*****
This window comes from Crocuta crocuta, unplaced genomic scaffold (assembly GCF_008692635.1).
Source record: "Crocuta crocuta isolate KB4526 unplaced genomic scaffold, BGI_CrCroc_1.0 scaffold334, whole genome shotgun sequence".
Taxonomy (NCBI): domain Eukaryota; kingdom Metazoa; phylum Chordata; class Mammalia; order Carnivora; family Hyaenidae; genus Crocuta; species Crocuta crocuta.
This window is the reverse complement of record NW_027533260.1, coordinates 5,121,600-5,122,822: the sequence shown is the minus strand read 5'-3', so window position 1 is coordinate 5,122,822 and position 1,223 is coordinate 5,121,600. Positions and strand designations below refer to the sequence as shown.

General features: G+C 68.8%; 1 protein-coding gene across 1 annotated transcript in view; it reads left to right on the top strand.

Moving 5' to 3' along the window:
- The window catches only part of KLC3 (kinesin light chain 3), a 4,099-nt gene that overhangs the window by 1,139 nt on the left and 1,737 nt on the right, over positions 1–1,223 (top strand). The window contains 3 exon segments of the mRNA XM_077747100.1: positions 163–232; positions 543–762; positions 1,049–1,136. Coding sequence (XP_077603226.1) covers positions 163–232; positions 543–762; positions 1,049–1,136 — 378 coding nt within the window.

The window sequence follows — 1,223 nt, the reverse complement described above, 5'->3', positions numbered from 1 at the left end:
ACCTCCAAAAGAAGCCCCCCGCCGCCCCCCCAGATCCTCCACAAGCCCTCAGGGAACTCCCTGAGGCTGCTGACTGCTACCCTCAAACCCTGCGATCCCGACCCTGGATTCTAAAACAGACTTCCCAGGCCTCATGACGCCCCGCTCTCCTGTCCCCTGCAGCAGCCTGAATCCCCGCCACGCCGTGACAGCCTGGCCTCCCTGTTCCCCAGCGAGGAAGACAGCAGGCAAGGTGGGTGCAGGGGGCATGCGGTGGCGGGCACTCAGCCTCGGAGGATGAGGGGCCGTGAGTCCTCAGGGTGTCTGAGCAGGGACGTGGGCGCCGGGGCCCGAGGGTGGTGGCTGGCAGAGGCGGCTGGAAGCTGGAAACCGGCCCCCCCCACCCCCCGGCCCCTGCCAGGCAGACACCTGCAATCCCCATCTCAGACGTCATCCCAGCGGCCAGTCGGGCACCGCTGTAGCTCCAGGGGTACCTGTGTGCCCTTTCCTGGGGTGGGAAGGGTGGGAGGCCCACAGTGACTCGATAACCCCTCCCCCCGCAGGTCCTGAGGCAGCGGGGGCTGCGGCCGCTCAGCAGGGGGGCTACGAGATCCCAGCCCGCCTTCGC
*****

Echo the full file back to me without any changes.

This window comes from Crocuta crocuta, unplaced genomic scaffold (assembly GCF_008692635.1).
Source record: "Crocuta crocuta isolate KB4526 unplaced genomic scaffold, BGI_CrCroc_1.0 scaffold334, whole genome shotgun sequence".
Taxonomy (NCBI): domain Eukaryota; kingdom Metazoa; phylum Chordata; class Mammalia; order Carnivora; family Hyaenidae; genus Crocuta; species Crocuta crocuta.
This window is the reverse complement of record NW_027533260.1, coordinates 5,121,600-5,122,822: the sequence shown is the minus strand read 5'-3', so window position 1 is coordinate 5,122,822 and position 1,223 is coordinate 5,121,600. Positions and strand designations below refer to the sequence as shown.

General features: G+C 68.8%; 1 protein-coding gene across 1 annotated transcript in view; it reads left to right on the top strand.

Moving 5' to 3' along the window:
- The window catches only part of KLC3 (kinesin light chain 3), a 4,099-nt gene that overhangs the window by 1,139 nt on the left and 1,737 nt on the right, over positions 1–1,223 (top strand). The window contains 3 exon segments of the mRNA XM_077747100.1: positions 163–232; positions 543–762; positions 1,049–1,136. Coding sequence (XP_077603226.1) covers positions 163–232; positions 543–762; positions 1,049–1,136 — 378 coding nt within the window.

The window sequence follows — 1,223 nt, the reverse complement described above, 5'->3', positions numbered from 1 at the left end:
ACCTCCAAAAGAAGCCCCCCGCCGCCCCCCCAGATCCTCCACAAGCCCTCAGGGAACTCCCTGAGGCTGCTGACTGCTACCCTCAAACCCTGCGATCCCGACCCTGGATTCTAAAACAGACTTCCCAGGCCTCATGACGCCCCGCTCTCCTGTCCCCTGCAGCAGCCTGAATCCCCGCCACGCCGTGACAGCCTGGCCTCCCTGTTCCCCAGCGAGGAAGACAGCAGGCAAGGTGGGTGCAGGGGGCATGCGGTGGCGGGCACTCAGCCTCGGAGGATGAGGGGCCGTGAGTCCTCAGGGTGTCTGAGCAGGGACGTGGGCGCCGGGGCCCGAGGGTGGTGGCTGGCAGAGGCGGCTGGAAGCTGGAAACCGGCCCCCCCCACCCCCCGGCCCCTGCCAGGCAGACACCTGCAATCCCCATCTCAGACGTCATCCCAGCGGCCAGTCGGGCACCGCTGTAGCTCCAGGGGTACCTGTGTGCCCTTTCCTGGGGTGGGAAGGGTGGGAGGCCCACAGTGACTCGATAACCCCTCCCCCCGCAGGTCCTGAGGCAGCGGGGGCTGCGGCCGCTCAGCAGGGGGGCTACGAGATCCCAGCCCGCCTTCGC